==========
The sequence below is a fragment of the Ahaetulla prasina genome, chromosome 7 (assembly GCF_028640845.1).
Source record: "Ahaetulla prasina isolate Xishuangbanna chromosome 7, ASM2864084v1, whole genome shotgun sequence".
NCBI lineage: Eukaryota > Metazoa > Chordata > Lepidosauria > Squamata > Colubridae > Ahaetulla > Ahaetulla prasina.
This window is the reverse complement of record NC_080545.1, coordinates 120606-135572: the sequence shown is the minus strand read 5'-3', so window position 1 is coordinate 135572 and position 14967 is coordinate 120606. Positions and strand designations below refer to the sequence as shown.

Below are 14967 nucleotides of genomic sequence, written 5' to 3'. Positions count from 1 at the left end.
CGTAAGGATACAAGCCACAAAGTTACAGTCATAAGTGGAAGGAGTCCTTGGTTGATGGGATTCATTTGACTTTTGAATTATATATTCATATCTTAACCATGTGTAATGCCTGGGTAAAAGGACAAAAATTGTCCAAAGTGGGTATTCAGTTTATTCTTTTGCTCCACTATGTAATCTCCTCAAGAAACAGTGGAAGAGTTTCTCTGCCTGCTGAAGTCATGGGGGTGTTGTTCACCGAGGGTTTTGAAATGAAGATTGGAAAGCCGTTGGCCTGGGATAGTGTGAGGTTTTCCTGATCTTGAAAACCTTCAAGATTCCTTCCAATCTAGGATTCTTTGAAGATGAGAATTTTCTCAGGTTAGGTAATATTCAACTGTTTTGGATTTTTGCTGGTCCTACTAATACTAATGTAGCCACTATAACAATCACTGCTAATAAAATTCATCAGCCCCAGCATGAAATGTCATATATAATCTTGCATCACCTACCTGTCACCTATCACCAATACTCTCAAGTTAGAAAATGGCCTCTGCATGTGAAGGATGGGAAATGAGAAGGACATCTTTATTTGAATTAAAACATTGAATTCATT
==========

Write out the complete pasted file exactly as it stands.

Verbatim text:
The sequence below is a fragment of the Ahaetulla prasina genome, chromosome 7 (assembly GCF_028640845.1).
Source record: "Ahaetulla prasina isolate Xishuangbanna chromosome 7, ASM2864084v1, whole genome shotgun sequence".
NCBI lineage: Eukaryota > Metazoa > Chordata > Lepidosauria > Squamata > Colubridae > Ahaetulla > Ahaetulla prasina.
This window is the reverse complement of record NC_080545.1, coordinates 120606-135572: the sequence shown is the minus strand read 5'-3', so window position 1 is coordinate 135572 and position 14967 is coordinate 120606. Positions and strand designations below refer to the sequence as shown.

Below are 14967 nucleotides of genomic sequence, written 5' to 3'. Positions count from 1 at the left end.
CGTAAGGATACAAGCCACAAAGTTACAGTCATAAGTGGAAGGAGTCCTTGGTTGATGGGATTCATTTGACTTTTGAATTATATATTCATATCTTAACCATGTGTAATGCCTGGGTAAAAGGACAAAAATTGTCCAAAGTGGGTATTCAGTTTATTCTTTTGCTCCACTATGTAATCTCCTCAAGAAACAGTGGAAGAGTTTCTCTGCCTGCTGAAGTCATGGGGGTGTTGTTCACCGAGGGTTTTGAAATGAAGATTGGAAAGCCGTTGGCCTGGGATAGTGTGAGGTTTTCCTGATCTTGAAAACCTTCAAGATTCCTTCCAATCTAGGATTCTTTGAAGATGAGAATTTTCTCAGGTTAGGTAATATTCAACTGTTTTGGATTTTTGCTGGTCCTACTAATACTAATGTAGCCACTATAACAATCACTGCTAATAAAATTCATCAGCCCCAGCATGAAATGTCATATATAATCTTGCATCACCTACCTGTCACCTATCACCAATACTCTCAAGTTAGAAAATGGCCTCTGCATGTGAAGGATGGGAAATGAGAAGGACATCTTTATTTGAATTAAAACATTGAATTCATT